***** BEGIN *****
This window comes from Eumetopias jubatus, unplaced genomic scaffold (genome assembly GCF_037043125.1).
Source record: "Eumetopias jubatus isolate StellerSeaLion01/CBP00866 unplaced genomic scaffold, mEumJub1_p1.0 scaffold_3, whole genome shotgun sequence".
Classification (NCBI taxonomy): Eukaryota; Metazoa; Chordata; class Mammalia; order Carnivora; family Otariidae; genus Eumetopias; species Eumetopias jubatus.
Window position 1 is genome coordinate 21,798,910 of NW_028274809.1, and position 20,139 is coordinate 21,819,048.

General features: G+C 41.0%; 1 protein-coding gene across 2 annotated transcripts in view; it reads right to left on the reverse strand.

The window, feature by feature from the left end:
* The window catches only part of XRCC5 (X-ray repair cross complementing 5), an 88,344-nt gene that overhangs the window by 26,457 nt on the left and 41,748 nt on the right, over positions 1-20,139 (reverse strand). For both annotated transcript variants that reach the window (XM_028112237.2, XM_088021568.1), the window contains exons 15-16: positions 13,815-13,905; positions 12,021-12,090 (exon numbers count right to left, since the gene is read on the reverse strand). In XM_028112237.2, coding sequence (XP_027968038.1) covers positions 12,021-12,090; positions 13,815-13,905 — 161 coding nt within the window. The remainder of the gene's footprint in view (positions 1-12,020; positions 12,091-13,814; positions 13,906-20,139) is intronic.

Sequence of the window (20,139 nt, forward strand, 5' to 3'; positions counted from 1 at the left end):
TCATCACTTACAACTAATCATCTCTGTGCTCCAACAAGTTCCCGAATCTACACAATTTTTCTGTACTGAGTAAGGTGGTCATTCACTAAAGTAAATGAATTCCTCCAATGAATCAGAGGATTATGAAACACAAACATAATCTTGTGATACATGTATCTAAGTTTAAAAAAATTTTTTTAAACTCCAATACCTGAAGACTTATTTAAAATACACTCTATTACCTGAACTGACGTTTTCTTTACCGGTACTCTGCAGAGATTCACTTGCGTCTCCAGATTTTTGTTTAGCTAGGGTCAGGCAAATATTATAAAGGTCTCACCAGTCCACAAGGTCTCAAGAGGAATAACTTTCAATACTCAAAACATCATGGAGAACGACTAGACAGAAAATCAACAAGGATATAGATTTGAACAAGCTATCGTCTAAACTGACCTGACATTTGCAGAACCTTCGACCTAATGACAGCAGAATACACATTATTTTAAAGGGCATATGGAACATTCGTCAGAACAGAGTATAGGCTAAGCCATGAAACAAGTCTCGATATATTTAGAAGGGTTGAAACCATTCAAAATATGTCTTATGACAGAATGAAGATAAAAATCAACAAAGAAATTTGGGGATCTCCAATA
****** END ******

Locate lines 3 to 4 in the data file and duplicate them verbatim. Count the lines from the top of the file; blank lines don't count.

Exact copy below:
Classification (NCBI taxonomy): Eukaryota; Metazoa; Chordata; class Mammalia; order Carnivora; family Otariidae; genus Eumetopias; species Eumetopias jubatus.
Window position 1 is genome coordinate 21,798,910 of NW_028274809.1, and position 20,139 is coordinate 21,819,048.